### Author Topic: Perfectly coupled transformer with different coil diameters  (Read 925 times)

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#### 741

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##### Perfectly coupled transformer with different coil diameters
« on: May 17, 2024, 10:49:00 am »
When coupling is perfect, the transformer voltage ratio formula is
"primary voltage" / "secondary voltage" = Np / Ns

with Np =  turns on primary and Ns =  turns on secondary.

If the coils are of differing diameters:
Can we also have k = 1?
For example, maybe we can make the core of larger diameter for the larger coil.

#### moffy

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##### Re: Perfectly coupled transformer with different coil diameters
« Reply #1 on: May 17, 2024, 11:02:53 am »
Since the core material acts as a low impedance path for the flux you could have a stepped core with two different winding sizes, but if the change in diameter is abrupt I would expect fringing fields, but if tappered I guess the fringing would be lower. Something like water flow between two different diameter pipes, if the change is abrupt you get turbulence, if tappered you get a more laminar flow.You will not however achieve 100% coupling as there will always be stray fields, not fully coupled, even if small.

#### 741

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##### Re: Perfectly coupled transformer with different coil diameters
« Reply #2 on: May 17, 2024, 11:17:06 am »
Thanks. The "perfect" attribute, was only for simplicity of reasoning.

My question is leading to another:

Suppose K= 0.99 for both situations, suppose the turns ratio is unity.

For the case where the two core diameters differ, is the voltage ratio still 1:1?

#### RoGeorge

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##### Re: Perfectly coupled transformer with different coil diameters
« Reply #3 on: May 17, 2024, 11:29:19 am »
No, the voltage is smaller.

If your secondary turn only sees a fraction from the total magnetic lines produced by the primary turn, then that secondary turn will produce only a fraction of the voltage.  Induced voltage in a coil is proportional with the area (and the field is uniform inside the primary turn).

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#### T3sl4co1l

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##### Re: Perfectly coupled transformer with different coil diameters
« Reply #4 on: May 17, 2024, 12:18:54 pm »
What permeability?

How is core area varying -- or was that a typo for coil?

Note that it matters precisely which question you're asking, and which one you really need.  An ideal core material has µ→∞, which gives k = 1.  But an otherwise-real transformer still has leakage inductance between the windings, i.e. you short the secondary and you read the same LLp as you would with an average µ.  It's not that leakage has been eliminated, it's that magnetizing inductance is infinite.

The voltage ratio in such a case will also be Ns/Np, but only when unloaded.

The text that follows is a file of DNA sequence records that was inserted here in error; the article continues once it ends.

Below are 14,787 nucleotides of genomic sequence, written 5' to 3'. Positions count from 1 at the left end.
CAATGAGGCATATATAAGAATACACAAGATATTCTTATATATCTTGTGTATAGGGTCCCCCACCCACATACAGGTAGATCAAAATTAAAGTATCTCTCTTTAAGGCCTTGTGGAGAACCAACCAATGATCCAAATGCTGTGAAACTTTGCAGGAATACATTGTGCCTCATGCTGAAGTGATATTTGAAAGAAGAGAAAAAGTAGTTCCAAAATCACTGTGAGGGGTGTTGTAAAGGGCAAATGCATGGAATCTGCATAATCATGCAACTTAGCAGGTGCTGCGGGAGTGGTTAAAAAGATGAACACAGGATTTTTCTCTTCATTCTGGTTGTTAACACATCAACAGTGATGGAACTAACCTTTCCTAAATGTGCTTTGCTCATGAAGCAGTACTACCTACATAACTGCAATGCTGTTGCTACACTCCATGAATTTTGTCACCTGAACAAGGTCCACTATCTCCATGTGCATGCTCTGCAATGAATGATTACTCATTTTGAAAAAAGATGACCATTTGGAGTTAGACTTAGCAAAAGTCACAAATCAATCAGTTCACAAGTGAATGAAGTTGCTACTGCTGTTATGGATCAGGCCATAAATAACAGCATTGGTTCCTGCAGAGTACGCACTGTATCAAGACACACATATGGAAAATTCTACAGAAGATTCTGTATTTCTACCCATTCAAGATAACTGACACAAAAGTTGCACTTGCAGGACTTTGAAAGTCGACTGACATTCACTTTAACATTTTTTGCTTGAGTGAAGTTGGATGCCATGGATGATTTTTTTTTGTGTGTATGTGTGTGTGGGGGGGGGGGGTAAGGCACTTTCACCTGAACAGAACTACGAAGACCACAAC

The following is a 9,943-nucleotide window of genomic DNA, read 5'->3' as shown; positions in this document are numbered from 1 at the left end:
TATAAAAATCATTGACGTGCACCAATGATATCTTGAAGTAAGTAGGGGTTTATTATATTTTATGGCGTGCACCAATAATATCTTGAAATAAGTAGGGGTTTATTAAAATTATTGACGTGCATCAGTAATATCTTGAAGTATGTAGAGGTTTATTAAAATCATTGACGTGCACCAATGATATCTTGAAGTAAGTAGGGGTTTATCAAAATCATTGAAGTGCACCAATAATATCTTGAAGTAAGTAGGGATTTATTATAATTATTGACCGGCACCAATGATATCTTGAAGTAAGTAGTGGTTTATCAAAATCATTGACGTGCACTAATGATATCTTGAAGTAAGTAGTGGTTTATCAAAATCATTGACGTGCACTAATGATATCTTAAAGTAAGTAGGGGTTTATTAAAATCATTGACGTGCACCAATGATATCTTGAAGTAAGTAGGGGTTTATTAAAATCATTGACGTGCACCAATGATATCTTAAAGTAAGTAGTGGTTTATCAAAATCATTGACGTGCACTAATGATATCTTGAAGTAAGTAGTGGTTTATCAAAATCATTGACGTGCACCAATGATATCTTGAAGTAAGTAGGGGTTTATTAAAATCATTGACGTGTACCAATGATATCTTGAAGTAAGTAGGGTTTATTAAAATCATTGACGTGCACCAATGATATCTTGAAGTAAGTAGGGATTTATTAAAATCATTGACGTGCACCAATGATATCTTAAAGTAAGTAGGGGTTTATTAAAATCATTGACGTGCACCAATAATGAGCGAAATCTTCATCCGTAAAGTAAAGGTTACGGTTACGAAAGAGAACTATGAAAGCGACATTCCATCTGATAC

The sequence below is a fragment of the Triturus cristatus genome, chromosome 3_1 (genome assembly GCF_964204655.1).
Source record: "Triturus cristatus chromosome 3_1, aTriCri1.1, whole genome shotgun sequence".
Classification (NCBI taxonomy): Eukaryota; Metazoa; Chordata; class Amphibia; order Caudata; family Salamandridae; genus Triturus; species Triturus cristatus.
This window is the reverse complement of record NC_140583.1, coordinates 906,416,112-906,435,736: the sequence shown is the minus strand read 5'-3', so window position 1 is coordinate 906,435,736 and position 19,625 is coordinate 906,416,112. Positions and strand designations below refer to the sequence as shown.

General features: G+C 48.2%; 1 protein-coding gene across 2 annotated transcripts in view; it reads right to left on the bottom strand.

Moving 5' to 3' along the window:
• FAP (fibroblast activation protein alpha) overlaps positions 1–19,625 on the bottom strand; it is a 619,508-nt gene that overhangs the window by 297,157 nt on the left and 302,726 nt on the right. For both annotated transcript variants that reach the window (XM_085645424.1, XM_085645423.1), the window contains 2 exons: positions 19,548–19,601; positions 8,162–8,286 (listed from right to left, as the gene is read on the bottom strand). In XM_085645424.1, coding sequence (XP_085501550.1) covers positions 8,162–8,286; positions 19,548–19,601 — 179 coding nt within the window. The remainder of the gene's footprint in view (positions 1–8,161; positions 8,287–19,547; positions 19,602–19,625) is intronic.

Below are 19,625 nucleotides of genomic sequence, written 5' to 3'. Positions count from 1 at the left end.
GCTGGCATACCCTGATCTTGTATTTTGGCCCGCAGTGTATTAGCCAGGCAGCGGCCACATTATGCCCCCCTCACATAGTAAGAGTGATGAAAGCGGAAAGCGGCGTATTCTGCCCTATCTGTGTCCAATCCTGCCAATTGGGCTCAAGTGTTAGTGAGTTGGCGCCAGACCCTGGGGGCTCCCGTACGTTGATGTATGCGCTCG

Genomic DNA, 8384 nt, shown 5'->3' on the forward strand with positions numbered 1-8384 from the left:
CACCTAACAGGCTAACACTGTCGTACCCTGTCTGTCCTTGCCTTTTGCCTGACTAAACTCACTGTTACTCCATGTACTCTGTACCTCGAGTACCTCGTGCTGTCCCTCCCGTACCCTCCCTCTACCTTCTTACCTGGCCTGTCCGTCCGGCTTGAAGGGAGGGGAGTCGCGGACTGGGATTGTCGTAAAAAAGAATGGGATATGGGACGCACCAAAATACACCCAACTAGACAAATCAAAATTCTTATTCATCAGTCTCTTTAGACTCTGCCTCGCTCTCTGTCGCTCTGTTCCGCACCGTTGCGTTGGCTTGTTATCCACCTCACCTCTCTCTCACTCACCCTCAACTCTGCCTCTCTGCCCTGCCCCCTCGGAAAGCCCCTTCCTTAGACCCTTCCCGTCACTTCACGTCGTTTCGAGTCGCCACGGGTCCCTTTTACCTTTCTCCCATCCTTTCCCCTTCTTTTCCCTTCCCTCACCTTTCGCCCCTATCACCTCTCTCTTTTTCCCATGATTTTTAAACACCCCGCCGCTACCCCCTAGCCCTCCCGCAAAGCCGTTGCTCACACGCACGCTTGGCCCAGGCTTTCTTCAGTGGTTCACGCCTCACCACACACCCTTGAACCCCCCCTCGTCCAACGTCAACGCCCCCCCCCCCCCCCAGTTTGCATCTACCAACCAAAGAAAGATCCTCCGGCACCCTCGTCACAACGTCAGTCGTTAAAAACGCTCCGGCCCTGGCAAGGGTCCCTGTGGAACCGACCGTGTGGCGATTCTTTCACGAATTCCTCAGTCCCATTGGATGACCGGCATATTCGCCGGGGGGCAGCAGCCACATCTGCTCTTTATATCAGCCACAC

The voltage under load, will differ, because leakage remains present.

Tim
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#### RoGeorge

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##### Re: Perfectly coupled transformer with different coil diameters
« Reply #5 on: May 17, 2024, 12:42:01 pm »
the two core diameters differ, is the voltage ratio still 1:1

Only now I've noticed you are talking about two cores.  Well, if you have, for example an E+I transformer, and you put one primary turn on the middle of E core, and one secondary turn on a lateral leg of the E shaped core, then you will have half the voltage, no matter the diameter, because the magnetic lines split equally through the 2 lateral legs of the E core.

If you have an E core where both prim/sec are in the midlle of the E core, yet you file away half of the middle leg, where you place the 1 turn secondary, the the voltage ratio will be the same 1:1, because the magnetic lines like to travel through the core rather than through air, so all the magnetic lines produced by the primary will be squeezed through the interior of the smaller secondary turn, thus the same voltage.

Magnetic lines like to travel through the magnetic materials, just like current like to travel through wires, and the magnetic lines split and merge together through the paths of the lowest magnetic resistance, similar with how the electric current likes to go through the paths with the smallest electric resistance.

Depends a lot of the setup you have in mind.  Post a drawing with the arrangement of the 2 turns and their core(s).
« Last Edit: May 17, 2024, 12:46:47 pm by RoGeorge »

#### mag_therm

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##### Re: Perfectly coupled transformer with different coil diameters
« Reply #6 on: May 17, 2024, 02:39:21 pm »
Yes, a diagram would help!

The two windings each have inductance Lp and Ls which is related to the absolute permeability of the core.
The maximum possible permeability of body centred cubic iron/steel is at absolute zero but varies with the magnetic field strength.
Considering Curie-Weiss (variation with temperature) at 30 C, the relative permeability of iron/steel can be estimated by an empirical approximation